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Article
July 1968

Hypo-ßLipoproteinemia and Intestinal LymphangiectasiaA New Syndrome of Malabsorption and Protein-Losing Enteropathy

Author Affiliations

Durham, NC

From the Gastroenterology Research Laboratory, Veterans Administration Hospital, and the Division of Gastroenterology, Department of Medicine, Duke University Medical Center, Durham, NC.

Arch Intern Med. 1968;122(1):31-38. doi:10.1001/archinte.1968.00300060033006
Abstract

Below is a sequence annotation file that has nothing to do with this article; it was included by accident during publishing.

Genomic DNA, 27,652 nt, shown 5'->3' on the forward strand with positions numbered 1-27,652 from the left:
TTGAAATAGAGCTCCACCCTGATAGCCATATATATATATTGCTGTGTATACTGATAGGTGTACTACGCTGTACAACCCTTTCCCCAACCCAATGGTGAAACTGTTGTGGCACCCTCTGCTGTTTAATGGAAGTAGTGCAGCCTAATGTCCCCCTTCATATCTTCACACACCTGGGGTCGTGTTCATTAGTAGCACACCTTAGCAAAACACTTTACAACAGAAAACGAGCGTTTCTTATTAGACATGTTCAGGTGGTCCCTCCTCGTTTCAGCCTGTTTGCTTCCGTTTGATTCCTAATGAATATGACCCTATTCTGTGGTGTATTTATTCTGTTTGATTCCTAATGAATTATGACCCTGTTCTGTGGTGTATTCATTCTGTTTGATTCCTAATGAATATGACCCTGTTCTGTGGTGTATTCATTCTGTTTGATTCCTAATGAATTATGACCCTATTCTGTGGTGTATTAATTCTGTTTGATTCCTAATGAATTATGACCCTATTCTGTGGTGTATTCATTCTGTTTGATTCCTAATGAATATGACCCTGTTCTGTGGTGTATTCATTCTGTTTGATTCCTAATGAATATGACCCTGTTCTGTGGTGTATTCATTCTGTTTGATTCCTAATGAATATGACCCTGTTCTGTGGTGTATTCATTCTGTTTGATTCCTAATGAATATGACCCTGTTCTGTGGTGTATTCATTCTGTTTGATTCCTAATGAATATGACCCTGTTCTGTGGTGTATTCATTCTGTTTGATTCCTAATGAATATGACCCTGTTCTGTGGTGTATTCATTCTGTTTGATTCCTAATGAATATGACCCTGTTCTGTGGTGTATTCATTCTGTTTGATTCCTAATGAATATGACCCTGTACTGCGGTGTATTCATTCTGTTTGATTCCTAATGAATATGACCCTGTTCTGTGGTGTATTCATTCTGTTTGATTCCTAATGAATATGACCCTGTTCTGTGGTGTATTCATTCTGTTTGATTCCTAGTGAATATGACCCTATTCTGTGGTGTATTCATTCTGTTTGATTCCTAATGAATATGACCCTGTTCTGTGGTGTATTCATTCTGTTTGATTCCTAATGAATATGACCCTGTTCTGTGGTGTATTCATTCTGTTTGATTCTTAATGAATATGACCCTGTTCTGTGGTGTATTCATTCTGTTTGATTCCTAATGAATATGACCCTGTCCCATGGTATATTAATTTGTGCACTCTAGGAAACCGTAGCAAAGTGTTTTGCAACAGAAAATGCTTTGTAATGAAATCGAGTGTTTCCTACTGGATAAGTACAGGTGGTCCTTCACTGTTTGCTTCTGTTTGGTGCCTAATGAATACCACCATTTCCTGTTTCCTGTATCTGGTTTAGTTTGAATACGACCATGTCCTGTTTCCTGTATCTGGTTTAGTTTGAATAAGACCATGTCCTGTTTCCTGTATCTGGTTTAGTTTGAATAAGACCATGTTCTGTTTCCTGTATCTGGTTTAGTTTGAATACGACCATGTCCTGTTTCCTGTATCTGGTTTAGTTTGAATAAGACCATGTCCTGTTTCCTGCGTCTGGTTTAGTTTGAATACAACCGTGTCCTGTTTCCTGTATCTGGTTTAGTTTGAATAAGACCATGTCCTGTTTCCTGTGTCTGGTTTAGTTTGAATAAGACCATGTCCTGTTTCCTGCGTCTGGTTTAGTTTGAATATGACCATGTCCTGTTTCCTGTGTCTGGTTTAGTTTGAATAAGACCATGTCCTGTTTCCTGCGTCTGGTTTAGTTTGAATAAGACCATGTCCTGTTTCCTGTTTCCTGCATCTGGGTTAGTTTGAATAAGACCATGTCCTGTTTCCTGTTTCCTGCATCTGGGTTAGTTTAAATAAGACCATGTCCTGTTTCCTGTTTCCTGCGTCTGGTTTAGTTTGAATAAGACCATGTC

A patient with features of congenital βlipoprotein deficiency and intestinal lymphangiectasia is reported. The patient's illness was characterized by chronic diarrhea, mild steatorrhea, mild intestinal protein loss, and severe proximal muscle weakness. Plasma βlipoprotein levels were markedly decreased, and total cholesterol ranged from 84 to 98 mg/100 cc. An abdominal lymph node was infiltrated with lipophages. Intestinal biopsy showed clubshaped villi filled with PAS-negative macrophages and dilated lacteals. Electron microscopy showed lipid retention within intestinal absorptive cells, chylomicron retention, and numerous lipophages throughout the lamina propria. It is postulated that lipophage infiltration of abdominal lymph nodes resulted in the lymphangiectasia and protein-losing enteropathy. The malabsorption is presumably secondary to both lymphangiectasia and βlipoprotein deficiency.

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